Thousands of young Australians have been enjoying the annual summer rite of passage – working in retail or hospitality – and many will stay to become part of the next generation embarking on their first big job or even a future career.
The skills and experience the millennials develop through hard work cannot be understated, not only in terms of growing a solid work ethic, but also in crucial life skills like managing money and savings.
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Not all retirement funds are the same. It's worth giving your super a quick health check.
Many young Australians, however, are missing out on the opportunity to learn how to manage their own superannuation savings. Under the law in Australia, a significant portion of employees, including many in the retail sector, are not free to choose their own super fund.
While retirement might well be another planet for 20-somethings, the money they save in super in those early years is critical to the quality of life they will enjoy after they stop working in 40 or 50 years' time. The demography statistics tell us that the age pension won't stretch to cover millennials in retirement, so the choices they make on saving for their retirement through superannuation is critical, right from the first pay packet.
Trade unions – quite legally – can and do prevent employees from exercising choice. It's common practice for unions to negotiate enterprise agreements which include terms that force employees to join the industry super fund owned by that union.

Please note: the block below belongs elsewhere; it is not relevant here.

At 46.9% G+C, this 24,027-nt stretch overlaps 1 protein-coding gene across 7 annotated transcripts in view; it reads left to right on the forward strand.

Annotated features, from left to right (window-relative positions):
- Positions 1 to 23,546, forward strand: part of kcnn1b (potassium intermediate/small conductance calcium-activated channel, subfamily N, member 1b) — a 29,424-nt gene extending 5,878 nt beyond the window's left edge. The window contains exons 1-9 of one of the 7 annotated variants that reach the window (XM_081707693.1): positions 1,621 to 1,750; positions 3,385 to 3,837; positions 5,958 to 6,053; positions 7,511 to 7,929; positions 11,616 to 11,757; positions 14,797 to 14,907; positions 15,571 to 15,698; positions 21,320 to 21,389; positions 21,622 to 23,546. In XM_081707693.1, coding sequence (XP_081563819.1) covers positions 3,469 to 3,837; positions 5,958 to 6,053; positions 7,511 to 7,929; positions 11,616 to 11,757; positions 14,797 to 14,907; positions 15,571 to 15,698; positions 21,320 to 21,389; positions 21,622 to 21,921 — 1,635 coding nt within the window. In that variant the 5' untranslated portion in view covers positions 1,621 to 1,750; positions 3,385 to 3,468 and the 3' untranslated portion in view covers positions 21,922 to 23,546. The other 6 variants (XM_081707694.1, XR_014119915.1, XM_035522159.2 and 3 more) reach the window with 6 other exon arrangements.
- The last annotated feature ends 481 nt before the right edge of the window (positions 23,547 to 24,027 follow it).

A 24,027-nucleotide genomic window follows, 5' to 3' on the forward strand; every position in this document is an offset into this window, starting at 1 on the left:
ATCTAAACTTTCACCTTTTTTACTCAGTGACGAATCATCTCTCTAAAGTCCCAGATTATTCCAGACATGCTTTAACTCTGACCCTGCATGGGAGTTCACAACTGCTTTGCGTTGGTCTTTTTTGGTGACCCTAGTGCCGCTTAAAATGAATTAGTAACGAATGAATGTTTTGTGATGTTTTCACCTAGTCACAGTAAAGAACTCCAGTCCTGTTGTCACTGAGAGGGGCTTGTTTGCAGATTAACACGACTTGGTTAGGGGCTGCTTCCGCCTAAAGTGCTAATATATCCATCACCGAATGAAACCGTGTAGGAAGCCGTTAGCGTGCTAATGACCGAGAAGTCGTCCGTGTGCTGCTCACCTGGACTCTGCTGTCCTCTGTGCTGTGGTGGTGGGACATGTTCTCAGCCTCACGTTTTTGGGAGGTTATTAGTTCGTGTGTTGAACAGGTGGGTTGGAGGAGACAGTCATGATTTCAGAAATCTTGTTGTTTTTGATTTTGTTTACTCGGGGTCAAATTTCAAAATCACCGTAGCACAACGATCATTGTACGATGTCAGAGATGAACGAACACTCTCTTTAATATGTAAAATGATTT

Two of the country's biggest employers, the retail giants Coles and Woolworths, both have some union-backed enterprise agreements which prevent employees from choosing their own superannuation fund.
These agreements between the union and the employer stop the employer from making super payments to any fund other than the fund owned by the union, even if this is against the wishes of the employee.
If the mandated fund is not doing as well as other funds, the inability to be able to freely shift savings into a better performing fund really starts to bite as employees reach retirement.
APRA, the regulator for the superannuation industry, has released data that shows there is a significant gap between the higher performing superannuation funds and poorly performing funds, with the best funds averaging returns of more than 14 per cent since the commencement of MySuper, and the worst a little as 4 per cent over the same period.
A small gap in rate of return or member fees can blow out to a massive gap 40 or 50 years on. A simple example based on ASIC's Money Smart superannuation calculator shows that a difference in the rate of return of only 1 per cent for someone of average income can result in a difference of more than $65,000 in accumulated savings when they retire.
A 20-year-old employee who is forced into a super fund today – and who can't move into a better one – may well end up retiring with significantly less than they could have if the law had allowed them to choose or to change.
Both David Murray's Financial System Inquiry and the Royal Commission into Trade Union Governance and Corruption have recommended the law be changed to enable all Australians to have the right to choose their own fund. Assistant Treasurer Kelly O'Dwyer has proposed the legislation, which is expected to be introduced to Parliament early this year. The next step for the modernisation of superannuation will be to open the protected default system to market competition.
The compelling case for reform is in.
The superannuation industry is surely the last remaining significant sector of our economy which is protected from open market competition and which is preventing employees from getting the best possible outcome for their hard-earned, 40-year-long mandatory salary sacrificing into super.
Those bright-eyed, bushy-tailed young workers entering the modern economy today ̶ a generation of digital natives who've grown up in a world of few barriers and unlimited choices – are going to be pretty shocked to find they can't always do what they want with their own money.
Sally Loane is chief executive of the Financial Services Council.